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‘Compensate residents’ urges councillor in row over the din Dong is making  

Credit:  The Yorkshire Post | 08 April 2014 | www.yorkshirepost.co.uk ~~

A wind farm developer should consider compensation as a “gesture of goodwill” after residents in an East Coast town were repeatedly woken up by piling offshore, it has been suggested.

Dong Energy “needs to believe what people in Withernsea are telling them”, ward councillor Kevan Hough said yesterday.

Residents have been complaining since February about intermittent hammering late at night and the early hours of the morning from the wind farm being built five miles offshore.

One elderly woman was woken by a lump of Artex dropping off the ceiling onto her leg.

But yesterday the Marine Management Organisation, which gave approved the project, said evidence gathered from monitoring was “not robust enough” to change the conditions of Dong’s licence.

However more monitoring equipment is going to be put in residents’ homes, the British Geological Survey is working with Dong to map local seabed geology and a weather station is going to be deployed to see if the sound carries in certain weather conditions.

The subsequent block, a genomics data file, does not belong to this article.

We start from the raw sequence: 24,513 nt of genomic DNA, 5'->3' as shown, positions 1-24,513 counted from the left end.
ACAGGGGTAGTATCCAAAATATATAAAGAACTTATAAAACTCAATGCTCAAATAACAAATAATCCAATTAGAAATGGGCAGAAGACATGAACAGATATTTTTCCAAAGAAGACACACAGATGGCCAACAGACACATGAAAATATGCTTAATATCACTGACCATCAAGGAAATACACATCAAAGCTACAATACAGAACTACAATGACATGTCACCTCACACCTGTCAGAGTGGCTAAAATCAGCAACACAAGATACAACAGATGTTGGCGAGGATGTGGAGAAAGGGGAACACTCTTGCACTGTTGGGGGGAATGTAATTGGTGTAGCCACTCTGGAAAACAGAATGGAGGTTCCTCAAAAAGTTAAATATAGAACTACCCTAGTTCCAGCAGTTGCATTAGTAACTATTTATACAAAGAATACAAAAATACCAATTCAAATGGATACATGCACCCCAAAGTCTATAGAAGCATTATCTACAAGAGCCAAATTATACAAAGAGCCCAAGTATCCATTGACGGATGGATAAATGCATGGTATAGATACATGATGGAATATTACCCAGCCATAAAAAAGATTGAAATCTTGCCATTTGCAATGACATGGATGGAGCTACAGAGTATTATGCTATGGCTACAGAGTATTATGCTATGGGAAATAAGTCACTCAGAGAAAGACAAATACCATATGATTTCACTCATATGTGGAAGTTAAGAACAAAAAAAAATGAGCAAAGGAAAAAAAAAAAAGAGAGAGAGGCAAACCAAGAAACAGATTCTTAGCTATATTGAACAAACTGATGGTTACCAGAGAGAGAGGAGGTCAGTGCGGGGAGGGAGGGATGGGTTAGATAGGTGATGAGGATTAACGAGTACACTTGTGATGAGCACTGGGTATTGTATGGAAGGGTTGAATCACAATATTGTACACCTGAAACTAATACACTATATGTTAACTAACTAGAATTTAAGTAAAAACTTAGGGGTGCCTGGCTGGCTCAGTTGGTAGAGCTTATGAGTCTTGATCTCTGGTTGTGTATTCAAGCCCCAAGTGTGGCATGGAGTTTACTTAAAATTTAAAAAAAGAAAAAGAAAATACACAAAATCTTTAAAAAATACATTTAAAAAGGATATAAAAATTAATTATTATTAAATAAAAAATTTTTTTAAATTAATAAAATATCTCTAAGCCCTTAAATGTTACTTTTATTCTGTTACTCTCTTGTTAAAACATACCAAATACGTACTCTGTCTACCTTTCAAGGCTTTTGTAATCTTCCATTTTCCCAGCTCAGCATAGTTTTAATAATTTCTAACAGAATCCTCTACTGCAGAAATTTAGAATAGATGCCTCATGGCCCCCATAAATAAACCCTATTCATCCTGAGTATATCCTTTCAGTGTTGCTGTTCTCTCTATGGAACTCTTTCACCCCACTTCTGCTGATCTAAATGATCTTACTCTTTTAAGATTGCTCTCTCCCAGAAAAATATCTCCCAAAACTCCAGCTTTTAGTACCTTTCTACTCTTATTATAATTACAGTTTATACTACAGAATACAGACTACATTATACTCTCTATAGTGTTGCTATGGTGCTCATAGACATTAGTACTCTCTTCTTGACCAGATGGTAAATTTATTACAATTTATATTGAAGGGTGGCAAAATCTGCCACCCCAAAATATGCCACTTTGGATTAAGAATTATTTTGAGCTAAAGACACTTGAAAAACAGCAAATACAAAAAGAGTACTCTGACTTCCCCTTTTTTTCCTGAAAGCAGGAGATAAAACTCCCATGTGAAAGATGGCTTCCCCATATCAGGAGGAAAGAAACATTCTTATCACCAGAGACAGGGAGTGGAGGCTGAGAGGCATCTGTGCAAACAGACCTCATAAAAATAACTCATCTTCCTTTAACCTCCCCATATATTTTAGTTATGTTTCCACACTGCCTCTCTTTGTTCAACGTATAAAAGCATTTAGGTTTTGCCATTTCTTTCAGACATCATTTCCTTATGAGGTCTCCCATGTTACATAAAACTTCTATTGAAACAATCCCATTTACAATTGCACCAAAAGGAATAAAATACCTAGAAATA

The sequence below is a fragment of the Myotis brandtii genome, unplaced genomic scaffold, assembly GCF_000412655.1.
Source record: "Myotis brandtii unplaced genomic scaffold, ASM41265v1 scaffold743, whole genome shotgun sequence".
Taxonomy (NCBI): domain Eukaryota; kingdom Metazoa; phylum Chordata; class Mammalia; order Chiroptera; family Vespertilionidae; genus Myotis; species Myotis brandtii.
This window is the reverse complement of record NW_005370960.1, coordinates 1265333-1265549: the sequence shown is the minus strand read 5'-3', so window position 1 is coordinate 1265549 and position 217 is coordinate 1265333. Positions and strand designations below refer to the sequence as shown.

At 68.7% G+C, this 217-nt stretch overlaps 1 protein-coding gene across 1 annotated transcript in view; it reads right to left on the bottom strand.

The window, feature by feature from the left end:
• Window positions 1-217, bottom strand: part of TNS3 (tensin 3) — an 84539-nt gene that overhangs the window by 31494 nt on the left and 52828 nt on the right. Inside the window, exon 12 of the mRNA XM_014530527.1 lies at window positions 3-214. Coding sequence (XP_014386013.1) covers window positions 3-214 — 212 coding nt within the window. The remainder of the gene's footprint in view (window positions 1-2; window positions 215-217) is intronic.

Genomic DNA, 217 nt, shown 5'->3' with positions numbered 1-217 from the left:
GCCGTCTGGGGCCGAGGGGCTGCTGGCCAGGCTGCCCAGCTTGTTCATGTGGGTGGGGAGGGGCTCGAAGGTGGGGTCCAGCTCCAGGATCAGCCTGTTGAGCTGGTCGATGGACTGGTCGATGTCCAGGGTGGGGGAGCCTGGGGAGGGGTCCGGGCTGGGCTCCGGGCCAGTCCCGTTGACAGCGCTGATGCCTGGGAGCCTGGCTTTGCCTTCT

A statement from the MMO said Dong “have also assured us that they will do all they can to carry out piling activity during the day.”

Coun Hough said he was “not very reassured”, and that monitoring equipment placed in his house had missed some of the worst vibrations, which had made his water pipes rattle. He added: “It’s alright them saying they haven’t got the evidence but it all depends which piece of rock they are hitting at the time. If they want to curry favour with the local population as a gesture of goodwill they could perhaps support some community projects.”

A third of the 35 6MW turbines have been installed, and residents are now nervously waiting for the return of the Danish boat carrying the next five bases.

Source:  The Yorkshire Post | 08 April 2014 | www.yorkshirepost.co.uk

This article is the work of the source indicated. Any opinions expressed in it are not necessarily those of National Wind Watch.

The copyright of this article resides with the author or publisher indicated. As part of its noncommercial effort to present the environmental, social, scientific, and economic issues of large-scale wind power development to a global audience seeking such information, National Wind Watch endeavors to observe “fair use” as provided for in section 107 of U.S. Copyright Law and similar “fair dealing” provisions of the copyright laws of other nations. Send requests to excerpt, general inquiries, and comments via e-mail.

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